Acute Kidney Injury

Pathology of Acute Kidney Injury

Lyz Boyd

Learning Objectives

By the end of this chapter, you will be able to:

  • Define acute kidney injury (AKI)
  • Differentiate between pre-, intra-, and post-renal categories and name examples of each


Introduction to Acute Kidney Injury

Acute kidney injury (AKI) is defined as an abrupt decrease in kidney function that occurs over the course of hours to days and results in changes to urine production, waste elimination, and the important homeostatic functions of the kidney. Synonyms for AKI include acute renal injury, acute kidney failure, and acute renal failure, however the terms that include “failure” are considered outdated and are no longer actively being used.

Types of AKI

As demonstrated above, the definition of AKI is very broad. Therefore, AKI is truly an umbrella term for many disease entities. These causes of AKI fall into 3 major categories:

  1. Prerenal: Injury to the kidney caused by decreased renal blood flow. In order for the kidneys to filter the blood and modify the filtrate to produce urine, they need adequate blood flow. Additionally, the cells of the nephron tubules are highly metabolically active and so require adequate oxygen and nutrition in order to function, so decreased blood flow causes dysfunction and possibly death of these cells. Therefore, any disease state that causes decreased renal or systemic perfusion can cause prerenal AKI, including extreme hypotension, blood loss, and vasoconstriction of the renal arteries.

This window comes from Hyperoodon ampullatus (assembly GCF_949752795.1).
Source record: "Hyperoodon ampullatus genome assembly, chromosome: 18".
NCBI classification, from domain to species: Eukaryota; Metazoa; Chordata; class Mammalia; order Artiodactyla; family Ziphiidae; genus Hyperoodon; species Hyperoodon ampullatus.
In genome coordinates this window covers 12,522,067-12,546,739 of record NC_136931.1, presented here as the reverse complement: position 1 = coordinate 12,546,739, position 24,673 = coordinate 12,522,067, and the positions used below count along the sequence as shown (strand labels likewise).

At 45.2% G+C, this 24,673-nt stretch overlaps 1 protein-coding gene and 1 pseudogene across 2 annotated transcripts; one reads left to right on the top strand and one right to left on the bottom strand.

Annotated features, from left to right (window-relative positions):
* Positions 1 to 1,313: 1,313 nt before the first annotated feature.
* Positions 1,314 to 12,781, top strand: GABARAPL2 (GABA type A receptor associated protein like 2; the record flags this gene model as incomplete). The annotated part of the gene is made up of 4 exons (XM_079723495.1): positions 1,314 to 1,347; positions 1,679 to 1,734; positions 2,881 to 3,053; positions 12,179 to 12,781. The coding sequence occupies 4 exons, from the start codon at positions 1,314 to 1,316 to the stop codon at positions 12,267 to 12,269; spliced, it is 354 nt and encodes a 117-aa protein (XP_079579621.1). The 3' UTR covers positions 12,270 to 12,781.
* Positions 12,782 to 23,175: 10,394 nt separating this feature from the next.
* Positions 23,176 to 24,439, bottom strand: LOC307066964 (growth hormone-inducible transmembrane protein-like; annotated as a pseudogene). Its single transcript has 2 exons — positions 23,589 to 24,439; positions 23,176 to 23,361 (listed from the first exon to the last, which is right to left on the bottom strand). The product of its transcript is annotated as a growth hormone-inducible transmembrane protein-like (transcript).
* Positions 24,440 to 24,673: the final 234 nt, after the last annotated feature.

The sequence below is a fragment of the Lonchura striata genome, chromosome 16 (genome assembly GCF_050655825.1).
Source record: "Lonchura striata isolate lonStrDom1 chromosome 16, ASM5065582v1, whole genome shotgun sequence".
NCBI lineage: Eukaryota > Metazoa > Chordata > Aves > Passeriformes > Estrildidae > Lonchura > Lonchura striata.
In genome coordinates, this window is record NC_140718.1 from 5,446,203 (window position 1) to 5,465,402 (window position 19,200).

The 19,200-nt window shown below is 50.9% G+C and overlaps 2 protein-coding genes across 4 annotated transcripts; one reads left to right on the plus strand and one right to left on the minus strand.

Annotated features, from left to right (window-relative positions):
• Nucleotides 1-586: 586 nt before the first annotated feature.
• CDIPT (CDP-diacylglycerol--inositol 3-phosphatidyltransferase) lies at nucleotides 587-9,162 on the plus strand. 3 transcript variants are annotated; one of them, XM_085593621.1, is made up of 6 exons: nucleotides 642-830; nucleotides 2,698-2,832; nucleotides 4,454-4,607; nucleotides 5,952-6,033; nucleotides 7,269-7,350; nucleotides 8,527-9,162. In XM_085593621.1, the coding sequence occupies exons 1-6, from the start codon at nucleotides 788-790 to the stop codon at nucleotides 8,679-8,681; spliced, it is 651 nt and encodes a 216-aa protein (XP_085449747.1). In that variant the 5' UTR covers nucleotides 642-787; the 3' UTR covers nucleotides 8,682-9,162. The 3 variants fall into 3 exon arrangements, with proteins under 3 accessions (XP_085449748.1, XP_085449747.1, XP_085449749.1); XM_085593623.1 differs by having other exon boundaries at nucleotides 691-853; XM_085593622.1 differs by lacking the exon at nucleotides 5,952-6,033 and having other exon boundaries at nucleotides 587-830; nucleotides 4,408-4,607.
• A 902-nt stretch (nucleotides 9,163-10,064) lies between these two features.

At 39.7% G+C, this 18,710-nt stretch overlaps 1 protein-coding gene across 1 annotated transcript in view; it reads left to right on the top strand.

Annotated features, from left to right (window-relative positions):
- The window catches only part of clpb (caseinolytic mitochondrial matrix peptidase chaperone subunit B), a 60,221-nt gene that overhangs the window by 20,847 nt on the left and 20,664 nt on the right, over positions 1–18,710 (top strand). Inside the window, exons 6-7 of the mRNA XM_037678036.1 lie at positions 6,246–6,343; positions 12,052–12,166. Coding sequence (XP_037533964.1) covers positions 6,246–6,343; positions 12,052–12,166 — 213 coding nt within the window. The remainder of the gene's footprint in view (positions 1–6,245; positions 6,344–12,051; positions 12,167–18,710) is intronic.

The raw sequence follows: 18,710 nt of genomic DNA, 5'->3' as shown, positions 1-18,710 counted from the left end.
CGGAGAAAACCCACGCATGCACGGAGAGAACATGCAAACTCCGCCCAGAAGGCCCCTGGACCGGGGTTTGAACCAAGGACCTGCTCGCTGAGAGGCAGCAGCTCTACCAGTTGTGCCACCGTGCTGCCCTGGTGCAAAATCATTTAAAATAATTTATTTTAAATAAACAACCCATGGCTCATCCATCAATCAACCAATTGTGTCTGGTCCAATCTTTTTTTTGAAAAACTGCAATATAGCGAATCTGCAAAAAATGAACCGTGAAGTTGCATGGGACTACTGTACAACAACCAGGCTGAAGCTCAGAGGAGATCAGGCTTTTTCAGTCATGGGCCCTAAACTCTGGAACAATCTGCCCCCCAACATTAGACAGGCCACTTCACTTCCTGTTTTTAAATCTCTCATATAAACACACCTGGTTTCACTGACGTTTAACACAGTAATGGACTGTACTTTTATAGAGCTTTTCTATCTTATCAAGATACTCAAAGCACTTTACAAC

2. Renal or intrarenal: Direct injury to the renal tubules or glomeruli. A variety of conditions can cause this type of AKI and examples of these will be provided later in the chapter.
  3. Postrenal: Alteration of kidney function caused by obstruction downstream of the kidney that causes pressure backup in the urinary system and disrupts the glomerular pressure gradient. Recall that blood is filtered in the glomerulus from the bloodstream into the renal tubules and this process relies on the pressure in the capillary being higher than that in Bowman’s space. If pressure in the urinary system increases, increasing the pressure in Bowman’s space, this filtration will not be able to occur normally.

Prerenal AKI

Prerenal AKI can be subcategorized into cases where there is a decrease in absolute blood volume and cases where there is a decrease in effective blood volume. A decrease in absolute blood volume describes a loss of blood or fluid, such as from a massive hemorrhage (bleed), dehydration, or excessive diarrhea or vomiting. A decrease in effective blood volume means that the body has not lost fluid, but the blood is unable to circulate properly. There are many causes for this, some include congestive heart failure (a loss of heart muscle function, such that it is no longer able to pump adequately), sepsis (excessive blood vessel dilation due to a systemic inflammatory response), or a blockage in the vasculature, such as a pulmonary embolism (blood clot in the blood vessels of the lung). These are all causes of medical shock, which is defined as a sudden drop in blood flow to the body and may be caused by decreases in absolute or effective blood volume.

In some cases, the decrease in blood flow is specific to the kidneys. For example, hepatorenal syndrome occurs in liver disease when hormones are released that cause excessive renal vasoconstriction. Certain drugs also impact the ability of the glomeruli to maintain filtration and may also cause prerenal AKI if used incorrectly.